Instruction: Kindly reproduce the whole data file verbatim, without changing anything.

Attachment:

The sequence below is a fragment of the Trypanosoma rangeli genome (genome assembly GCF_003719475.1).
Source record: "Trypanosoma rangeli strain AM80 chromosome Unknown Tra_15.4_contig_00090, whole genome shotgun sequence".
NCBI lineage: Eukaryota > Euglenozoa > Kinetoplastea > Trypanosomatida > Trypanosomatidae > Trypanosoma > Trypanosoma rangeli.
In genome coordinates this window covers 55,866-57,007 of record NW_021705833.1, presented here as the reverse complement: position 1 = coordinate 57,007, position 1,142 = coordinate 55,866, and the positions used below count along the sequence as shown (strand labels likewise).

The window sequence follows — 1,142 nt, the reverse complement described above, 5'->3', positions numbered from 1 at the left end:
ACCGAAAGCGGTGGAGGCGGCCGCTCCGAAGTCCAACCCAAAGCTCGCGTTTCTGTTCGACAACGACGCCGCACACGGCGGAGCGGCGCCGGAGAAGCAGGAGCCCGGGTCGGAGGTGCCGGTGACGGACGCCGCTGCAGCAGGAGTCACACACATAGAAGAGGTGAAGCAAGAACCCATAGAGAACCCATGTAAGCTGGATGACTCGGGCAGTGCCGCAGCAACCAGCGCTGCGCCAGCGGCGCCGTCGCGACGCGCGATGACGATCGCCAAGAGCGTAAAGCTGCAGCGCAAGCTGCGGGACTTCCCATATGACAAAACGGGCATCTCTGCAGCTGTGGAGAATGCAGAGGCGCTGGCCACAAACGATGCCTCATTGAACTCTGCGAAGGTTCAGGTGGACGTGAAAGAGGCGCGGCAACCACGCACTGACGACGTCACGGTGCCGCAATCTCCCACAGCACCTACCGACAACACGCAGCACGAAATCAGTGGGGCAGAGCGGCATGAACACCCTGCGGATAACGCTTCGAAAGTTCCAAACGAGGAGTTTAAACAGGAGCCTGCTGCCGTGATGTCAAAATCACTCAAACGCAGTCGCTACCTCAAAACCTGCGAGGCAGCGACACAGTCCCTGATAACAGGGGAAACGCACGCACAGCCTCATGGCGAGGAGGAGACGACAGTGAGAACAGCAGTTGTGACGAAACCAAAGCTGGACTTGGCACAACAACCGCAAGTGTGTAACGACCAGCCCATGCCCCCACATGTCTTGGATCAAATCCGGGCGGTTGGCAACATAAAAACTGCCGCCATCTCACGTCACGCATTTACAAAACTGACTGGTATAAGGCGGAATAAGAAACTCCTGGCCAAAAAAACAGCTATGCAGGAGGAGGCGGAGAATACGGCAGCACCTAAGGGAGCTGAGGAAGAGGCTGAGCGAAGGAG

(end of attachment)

The sequence below is a fragment of the Trypanosoma rangeli genome (genome assembly GCF_003719475.1).
Source record: "Trypanosoma rangeli strain AM80 chromosome Unknown Tra_15.4_contig_00090, whole genome shotgun sequence".
NCBI lineage: Eukaryota > Euglenozoa > Kinetoplastea > Trypanosomatida > Trypanosomatidae > Trypanosoma > Trypanosoma rangeli.
In genome coordinates this window covers 55,866-57,007 of record NW_021705833.1, presented here as the reverse complement: position 1 = coordinate 57,007, position 1,142 = coordinate 55,866, and the positions used below count along the sequence as shown (strand labels likewise).

The window sequence follows — 1,142 nt, the reverse complement described above, 5'->3', positions numbered from 1 at the left end:
ACCGAAAGCGGTGGAGGCGGCCGCTCCGAAGTCCAACCCAAAGCTCGCGTTTCTGTTCGACAACGACGCCGCACACGGCGGAGCGGCGCCGGAGAAGCAGGAGCCCGGGTCGGAGGTGCCGGTGACGGACGCCGCTGCAGCAGGAGTCACACACATAGAAGAGGTGAAGCAAGAACCCATAGAGAACCCATGTAAGCTGGATGACTCGGGCAGTGCCGCAGCAACCAGCGCTGCGCCAGCGGCGCCGTCGCGACGCGCGATGACGATCGCCAAGAGCGTAAAGCTGCAGCGCAAGCTGCGGGACTTCCCATATGACAAAACGGGCATCTCTGCAGCTGTGGAGAATGCAGAGGCGCTGGCCACAAACGATGCCTCATTGAACTCTGCGAAGGTTCAGGTGGACGTGAAAGAGGCGCGGCAACCACGCACTGACGACGTCACGGTGCCGCAATCTCCCACAGCACCTACCGACAACACGCAGCACGAAATCAGTGGGGCAGAGCGGCATGAACACCCTGCGGATAACGCTTCGAAAGTTCCAAACGAGGAGTTTAAACAGGAGCCTGCTGCCGTGATGTCAAAATCACTCAAACGCAGTCGCTACCTCAAAACCTGCGAGGCAGCGACACAGTCCCTGATAACAGGGGAAACGCACGCACAGCCTCATGGCGAGGAGGAGACGACAGTGAGAACAGCAGTTGTGACGAAACCAAAGCTGGACTTGGCACAACAACCGCAAGTGTGTAACGACCAGCCCATGCCCCCACATGTCTTGGATCAAATCCGGGCGGTTGGCAACATAAAAACTGCCGCCATCTCACGTCACGCATTTACAAAACTGACTGGTATAAGGCGGAATAAGAAACTCCTGGCCAAAAAAACAGCTATGCAGGAGGAGGCGGAGAATACGGCAGCACCTAAGGGAGCTGAGGAAGAGGCTGAGCGAAGGAG